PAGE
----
Eugenio Castellotti (Eugenio Castellotti)

Eugenio Castellotti

Eugenio Castellotti was born in Lodi, Italy. He acquired a Ferrari at the age of twenty, from a local benefactor, and began racing sports cars in 1952. That year he won the Portuguese Grand Prix, was third at Bari and second at Monaco which was run that year for sports cars. In 1953 he won the Messina 10 hours and finished third in the Carrera Panamericana in Mexico. In 1954 he signed for Lancia and again drove sports cars whilst awaiting the team’s Grand Prix car. He eventually made his Grand Prix debut at Buenos Aires on 16 January 1955, for Lancia, but struggled in the warmer temperatures and crashed. However, he finished second at Monaco, but in mid-season the team amalgamated with Scuderia Ferrari, for whom Castellotti drove for the remainder of his career. He participated in 14 World Championship Grands Prix, achieving 3 podiums and scored a total of 19.5 championship points. He secured pole position, with Lancia, at the 1955 Belgian Grand Prix, becoming the youngest driver to do so (at age 24 years, 7 months and 26 days), a record that stood for 13 years until Jacky Ickx’s pole position at the 1968 German Grand Prix.

He also participated in several non-Championship Formula One races. Castellotti won the March 1956 12 Hours of Sebring at Sebring, Florida partnered with Fangio. He followed this triumph by winning the Mille Miglia race in Brescia and the Grand Prix for sports cars in Rouen, France. Eugenio Castellotti’s Ferrari achieved a total race time of 2 hours 10 minutes 31.1 seconds, winning the race. He was also second in the Nürburgring 1000 km race again partnered with Fangio. Known for his manner and tailored clothes, Castellotti gained significant media publicity for his relationship with ballerina and actress Delia Scala. He was killed at only 26 years old during a private Ferrari test session at the Modena Autodrome. Eugenio Castellotti was testing a new Ferrari Grand Prix car for the 1957 season. He crashed against a curve of the Autodrome and his body was hurled 100 yards (91.4 m). He had just been told to accelerate his speed[citation needed] so that he could average 85.127 miles per hour (136.999 km/h). The car turned over several times and finished up in the members stand. No one else was injured. Doctors said Castellotti died instantly from a fractured skull.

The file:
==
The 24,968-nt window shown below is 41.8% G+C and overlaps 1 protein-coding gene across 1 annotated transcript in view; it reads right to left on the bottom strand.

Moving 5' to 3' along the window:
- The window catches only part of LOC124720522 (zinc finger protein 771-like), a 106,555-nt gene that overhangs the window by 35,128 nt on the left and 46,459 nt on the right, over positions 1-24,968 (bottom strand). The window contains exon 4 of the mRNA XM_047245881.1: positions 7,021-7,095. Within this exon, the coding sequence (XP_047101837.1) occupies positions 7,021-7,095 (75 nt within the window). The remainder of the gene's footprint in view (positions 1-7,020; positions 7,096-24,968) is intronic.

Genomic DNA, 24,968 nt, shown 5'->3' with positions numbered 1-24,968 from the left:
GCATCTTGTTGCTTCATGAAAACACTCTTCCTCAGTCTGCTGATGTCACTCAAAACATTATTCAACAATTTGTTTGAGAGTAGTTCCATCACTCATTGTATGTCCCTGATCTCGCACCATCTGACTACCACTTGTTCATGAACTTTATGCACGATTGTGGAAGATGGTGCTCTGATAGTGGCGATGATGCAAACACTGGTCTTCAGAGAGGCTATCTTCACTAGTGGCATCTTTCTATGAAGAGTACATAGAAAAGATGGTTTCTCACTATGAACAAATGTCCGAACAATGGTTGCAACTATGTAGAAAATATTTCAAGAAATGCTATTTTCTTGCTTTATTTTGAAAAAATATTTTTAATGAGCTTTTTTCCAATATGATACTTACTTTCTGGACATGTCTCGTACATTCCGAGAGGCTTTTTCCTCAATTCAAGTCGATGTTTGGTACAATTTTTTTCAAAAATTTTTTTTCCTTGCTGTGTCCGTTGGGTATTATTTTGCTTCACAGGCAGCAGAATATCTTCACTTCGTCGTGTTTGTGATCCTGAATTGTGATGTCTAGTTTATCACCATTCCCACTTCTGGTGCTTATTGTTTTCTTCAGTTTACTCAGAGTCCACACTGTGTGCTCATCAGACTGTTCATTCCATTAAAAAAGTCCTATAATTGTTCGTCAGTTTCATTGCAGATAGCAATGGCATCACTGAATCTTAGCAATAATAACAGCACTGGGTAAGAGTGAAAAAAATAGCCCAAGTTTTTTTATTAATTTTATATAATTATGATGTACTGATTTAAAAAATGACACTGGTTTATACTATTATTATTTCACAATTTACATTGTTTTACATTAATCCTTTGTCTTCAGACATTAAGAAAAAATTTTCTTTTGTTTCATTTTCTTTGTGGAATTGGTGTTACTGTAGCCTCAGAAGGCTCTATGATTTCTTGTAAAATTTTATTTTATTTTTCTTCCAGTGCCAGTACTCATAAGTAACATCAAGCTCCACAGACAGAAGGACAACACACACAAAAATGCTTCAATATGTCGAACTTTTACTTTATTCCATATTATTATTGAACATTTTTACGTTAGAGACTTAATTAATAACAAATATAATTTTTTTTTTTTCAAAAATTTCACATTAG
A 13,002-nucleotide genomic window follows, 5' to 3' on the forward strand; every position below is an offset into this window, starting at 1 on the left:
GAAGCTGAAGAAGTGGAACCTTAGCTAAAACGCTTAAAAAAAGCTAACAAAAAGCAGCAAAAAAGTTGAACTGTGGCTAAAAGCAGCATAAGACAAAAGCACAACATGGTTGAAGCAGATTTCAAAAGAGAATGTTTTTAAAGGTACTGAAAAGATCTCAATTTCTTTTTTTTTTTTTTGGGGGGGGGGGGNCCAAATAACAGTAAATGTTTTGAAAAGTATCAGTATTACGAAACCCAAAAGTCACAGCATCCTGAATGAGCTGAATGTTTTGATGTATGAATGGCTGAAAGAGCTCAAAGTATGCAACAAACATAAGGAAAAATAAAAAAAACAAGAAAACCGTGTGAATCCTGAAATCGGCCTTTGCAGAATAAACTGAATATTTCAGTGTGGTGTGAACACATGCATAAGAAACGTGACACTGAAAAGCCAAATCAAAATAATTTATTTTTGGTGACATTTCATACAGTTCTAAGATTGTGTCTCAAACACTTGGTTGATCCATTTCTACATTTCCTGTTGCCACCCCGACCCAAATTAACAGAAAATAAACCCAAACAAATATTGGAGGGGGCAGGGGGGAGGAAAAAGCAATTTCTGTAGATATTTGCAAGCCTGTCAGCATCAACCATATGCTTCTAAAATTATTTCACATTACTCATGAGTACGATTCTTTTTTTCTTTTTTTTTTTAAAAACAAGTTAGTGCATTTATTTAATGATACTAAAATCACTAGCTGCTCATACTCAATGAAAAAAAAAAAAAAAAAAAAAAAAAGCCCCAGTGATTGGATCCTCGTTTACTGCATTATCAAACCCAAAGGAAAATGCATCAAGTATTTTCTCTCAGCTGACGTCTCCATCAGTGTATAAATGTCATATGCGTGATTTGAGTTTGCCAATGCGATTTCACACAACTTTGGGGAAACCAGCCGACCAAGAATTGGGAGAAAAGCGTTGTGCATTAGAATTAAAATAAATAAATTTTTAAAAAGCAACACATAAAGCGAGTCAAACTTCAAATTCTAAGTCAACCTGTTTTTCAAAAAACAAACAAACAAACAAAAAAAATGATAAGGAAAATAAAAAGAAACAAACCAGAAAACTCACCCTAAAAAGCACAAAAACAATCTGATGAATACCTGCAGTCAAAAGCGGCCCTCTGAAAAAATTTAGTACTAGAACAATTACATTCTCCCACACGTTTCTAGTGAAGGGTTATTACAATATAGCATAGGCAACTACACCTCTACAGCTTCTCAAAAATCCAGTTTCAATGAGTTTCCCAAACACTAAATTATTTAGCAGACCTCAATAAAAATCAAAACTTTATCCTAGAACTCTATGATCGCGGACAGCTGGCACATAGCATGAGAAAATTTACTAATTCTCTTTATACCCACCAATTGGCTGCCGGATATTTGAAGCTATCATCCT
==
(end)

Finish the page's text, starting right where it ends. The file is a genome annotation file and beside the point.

More Images


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  • October, 10, 1930
  • Lodi, Italy


  • March, 14, 1957
  • Modena, Italy

Cause of Death

  • car accident


  • Cimitero Maggiore di Lodi
  • Lodi, Italy

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